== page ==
As hyphenated names are still relatively uncommon and there are so many possible combinations, people with hyphens are often the only ones in the world with their particular name. Claire Detrick-Jules ’17 said, “I used to hate my full name (St. Claire Glory Detrick-Jules), but I’m starting to appreciate having a unique name.” Some owners of hyphenated names find a downside to this phenomenon, however. Danaë Metaxa-Kakavouli ’15 said, “My Facebook is way too Google-searchable and awkwardly comes up at the top of search results,” so on Facebook she decided to shorten her name to “Danaë Metaxa.”
For Kei Nishimura-Gasparian ’16, the sheer length of his last name has been burdensome, clocking in at 19 characters, including the hyphen. He notes that “forms don’t have enough space to fill in my whole name so I need to make exceptions.” Talia Rueschemeyer-Bailey ’18, whose last name character count ties Kei’s at 19, says that her name is often the only one to take up two lines in performance programs. And while the SAT form now does include a bubble for the hyphen character, “Rueschemeyer-Bailey” is too long for the form, so the College Board often addressed her as “Talia Rueschemeyer-Ba.” Noah Gorden-Leander ’17 summed up this struggle: “Filling out SAT/AP bubble sheets with a 14-character last name is a bitch.”
Some people seem to feel that they have creative liberty over other people’s hyphenated names. Sam Heft-Luthy ’16 says that when people toy with his name, “For some reason, a lot of people converge independently on ‘Hefty-Lefty,’ each thinking they’re the first one to do so.” I have also been the brunt of puns, and I am now used to being greeted, “What’s the Storey, Fisher?”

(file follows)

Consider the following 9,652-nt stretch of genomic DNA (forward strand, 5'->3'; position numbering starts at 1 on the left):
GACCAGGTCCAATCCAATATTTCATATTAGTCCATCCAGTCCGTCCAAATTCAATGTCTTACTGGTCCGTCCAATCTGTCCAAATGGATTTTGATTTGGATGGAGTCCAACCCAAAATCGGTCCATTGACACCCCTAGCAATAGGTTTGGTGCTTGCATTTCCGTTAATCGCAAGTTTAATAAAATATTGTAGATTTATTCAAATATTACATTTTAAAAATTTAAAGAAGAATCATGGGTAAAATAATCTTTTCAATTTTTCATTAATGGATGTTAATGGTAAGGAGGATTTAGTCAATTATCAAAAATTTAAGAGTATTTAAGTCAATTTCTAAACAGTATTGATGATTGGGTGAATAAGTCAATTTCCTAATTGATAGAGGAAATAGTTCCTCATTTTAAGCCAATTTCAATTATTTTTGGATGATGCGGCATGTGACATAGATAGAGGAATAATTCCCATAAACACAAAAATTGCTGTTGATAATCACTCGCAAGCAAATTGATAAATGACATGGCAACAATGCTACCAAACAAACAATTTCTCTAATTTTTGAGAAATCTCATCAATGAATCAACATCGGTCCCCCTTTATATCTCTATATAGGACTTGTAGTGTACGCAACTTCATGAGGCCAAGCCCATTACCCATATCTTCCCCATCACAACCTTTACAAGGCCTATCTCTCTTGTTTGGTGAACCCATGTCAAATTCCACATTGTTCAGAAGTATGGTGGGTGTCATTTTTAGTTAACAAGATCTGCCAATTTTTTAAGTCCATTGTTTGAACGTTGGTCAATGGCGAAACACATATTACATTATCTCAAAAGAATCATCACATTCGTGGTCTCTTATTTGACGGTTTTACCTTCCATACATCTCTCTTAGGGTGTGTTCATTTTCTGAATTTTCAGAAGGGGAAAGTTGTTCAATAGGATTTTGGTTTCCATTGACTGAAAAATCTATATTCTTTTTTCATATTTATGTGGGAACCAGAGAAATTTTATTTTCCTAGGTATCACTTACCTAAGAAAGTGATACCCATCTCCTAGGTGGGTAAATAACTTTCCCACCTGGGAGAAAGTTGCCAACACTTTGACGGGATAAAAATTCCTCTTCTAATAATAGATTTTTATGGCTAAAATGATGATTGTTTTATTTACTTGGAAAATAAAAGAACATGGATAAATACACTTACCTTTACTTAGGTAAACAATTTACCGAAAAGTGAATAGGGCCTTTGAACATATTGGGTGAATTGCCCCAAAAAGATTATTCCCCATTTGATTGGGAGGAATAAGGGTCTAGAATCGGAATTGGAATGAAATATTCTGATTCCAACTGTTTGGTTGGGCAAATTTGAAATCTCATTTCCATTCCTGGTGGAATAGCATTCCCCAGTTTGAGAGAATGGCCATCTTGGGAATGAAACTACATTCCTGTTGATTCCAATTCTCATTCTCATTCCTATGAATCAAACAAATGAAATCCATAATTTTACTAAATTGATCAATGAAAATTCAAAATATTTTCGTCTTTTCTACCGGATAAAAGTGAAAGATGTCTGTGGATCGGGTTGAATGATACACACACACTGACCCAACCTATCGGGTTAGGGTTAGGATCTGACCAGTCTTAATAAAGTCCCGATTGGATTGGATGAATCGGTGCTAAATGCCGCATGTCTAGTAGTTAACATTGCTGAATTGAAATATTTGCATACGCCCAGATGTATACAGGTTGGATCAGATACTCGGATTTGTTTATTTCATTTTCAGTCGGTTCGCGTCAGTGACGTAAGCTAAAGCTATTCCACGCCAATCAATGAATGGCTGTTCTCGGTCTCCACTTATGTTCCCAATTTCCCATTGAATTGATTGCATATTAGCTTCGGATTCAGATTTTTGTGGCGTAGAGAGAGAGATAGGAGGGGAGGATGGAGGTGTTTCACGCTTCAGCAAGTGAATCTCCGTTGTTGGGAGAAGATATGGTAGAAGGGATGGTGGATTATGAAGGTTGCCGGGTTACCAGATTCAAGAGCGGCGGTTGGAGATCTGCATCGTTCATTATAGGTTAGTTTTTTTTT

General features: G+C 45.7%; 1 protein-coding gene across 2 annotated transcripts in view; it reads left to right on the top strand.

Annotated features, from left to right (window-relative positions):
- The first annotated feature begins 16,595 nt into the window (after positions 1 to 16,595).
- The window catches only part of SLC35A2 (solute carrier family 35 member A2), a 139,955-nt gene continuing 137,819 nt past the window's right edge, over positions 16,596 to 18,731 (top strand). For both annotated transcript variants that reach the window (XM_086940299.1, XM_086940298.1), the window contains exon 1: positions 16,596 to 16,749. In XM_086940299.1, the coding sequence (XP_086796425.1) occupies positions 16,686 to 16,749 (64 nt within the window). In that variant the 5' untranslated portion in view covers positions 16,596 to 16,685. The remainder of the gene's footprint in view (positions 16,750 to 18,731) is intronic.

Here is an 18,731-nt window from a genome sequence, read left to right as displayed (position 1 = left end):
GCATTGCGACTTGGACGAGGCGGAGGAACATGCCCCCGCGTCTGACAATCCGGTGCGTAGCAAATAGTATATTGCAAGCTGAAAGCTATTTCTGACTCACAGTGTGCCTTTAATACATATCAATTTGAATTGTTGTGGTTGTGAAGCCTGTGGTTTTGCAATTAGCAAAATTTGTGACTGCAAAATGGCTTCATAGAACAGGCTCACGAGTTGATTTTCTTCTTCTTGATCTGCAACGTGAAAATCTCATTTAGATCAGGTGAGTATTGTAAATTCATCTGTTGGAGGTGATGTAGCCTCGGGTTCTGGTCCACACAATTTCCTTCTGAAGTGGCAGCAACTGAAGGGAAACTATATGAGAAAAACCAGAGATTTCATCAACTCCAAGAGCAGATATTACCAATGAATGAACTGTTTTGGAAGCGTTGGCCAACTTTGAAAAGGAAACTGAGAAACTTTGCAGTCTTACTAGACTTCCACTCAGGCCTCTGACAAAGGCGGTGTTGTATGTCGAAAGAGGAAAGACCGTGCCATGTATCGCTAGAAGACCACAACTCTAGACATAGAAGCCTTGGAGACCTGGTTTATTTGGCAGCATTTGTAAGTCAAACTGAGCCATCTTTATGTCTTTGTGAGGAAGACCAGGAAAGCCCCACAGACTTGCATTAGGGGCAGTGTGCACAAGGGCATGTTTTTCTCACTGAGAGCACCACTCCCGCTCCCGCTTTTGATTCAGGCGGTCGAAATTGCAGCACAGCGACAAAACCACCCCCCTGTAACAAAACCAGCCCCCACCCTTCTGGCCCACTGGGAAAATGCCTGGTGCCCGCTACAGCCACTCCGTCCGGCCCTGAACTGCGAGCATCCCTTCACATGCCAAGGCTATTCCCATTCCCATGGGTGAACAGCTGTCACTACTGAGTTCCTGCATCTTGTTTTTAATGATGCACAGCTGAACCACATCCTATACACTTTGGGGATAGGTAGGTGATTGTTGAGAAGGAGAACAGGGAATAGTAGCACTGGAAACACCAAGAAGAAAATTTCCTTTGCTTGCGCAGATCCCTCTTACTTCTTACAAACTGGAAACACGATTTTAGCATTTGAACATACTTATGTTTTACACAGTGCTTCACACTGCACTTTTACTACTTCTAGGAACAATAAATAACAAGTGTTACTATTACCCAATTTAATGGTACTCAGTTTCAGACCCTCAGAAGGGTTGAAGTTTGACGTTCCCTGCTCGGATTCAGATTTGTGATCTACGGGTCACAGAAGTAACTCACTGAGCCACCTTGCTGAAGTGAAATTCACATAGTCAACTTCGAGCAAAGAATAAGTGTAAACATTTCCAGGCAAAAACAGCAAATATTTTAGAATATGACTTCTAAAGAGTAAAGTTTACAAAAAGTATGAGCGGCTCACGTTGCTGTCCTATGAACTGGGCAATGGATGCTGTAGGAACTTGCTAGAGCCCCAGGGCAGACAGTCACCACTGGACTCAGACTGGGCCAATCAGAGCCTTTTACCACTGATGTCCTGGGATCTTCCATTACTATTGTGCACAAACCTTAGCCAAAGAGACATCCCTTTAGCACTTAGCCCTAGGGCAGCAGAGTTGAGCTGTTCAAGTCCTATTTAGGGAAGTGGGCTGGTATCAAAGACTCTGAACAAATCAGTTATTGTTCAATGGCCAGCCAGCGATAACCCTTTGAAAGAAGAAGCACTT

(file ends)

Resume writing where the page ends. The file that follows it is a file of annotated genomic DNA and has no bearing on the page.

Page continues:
One of the most common reactions that people with hyphenated names are sure to encounter is, “Wait, what are you going to do when you have kids?!” Some proceed to make this into a game of combining my name with other people’s names and laughing at how long they can make my hypothetical children’s last names. I laugh along, but this is a problem to which I have given a lot of thought but not yet come up with a great solution.
Many other hyphen-babies I talked to have also considered their options for the next round of naming if they have children. Spencer Roth-Rose ’17 has a few ideas: “Keep Roth-Rose; drop one and hyphenate the remainder with my wife’s (which would seem like a huge slight to whichever name I dropped); keep both names and hyphenate with my wife’s (making a triple name???); or create something totally new.” Though he is still concerned about what he will do, he sees his hyphen as a point of pride.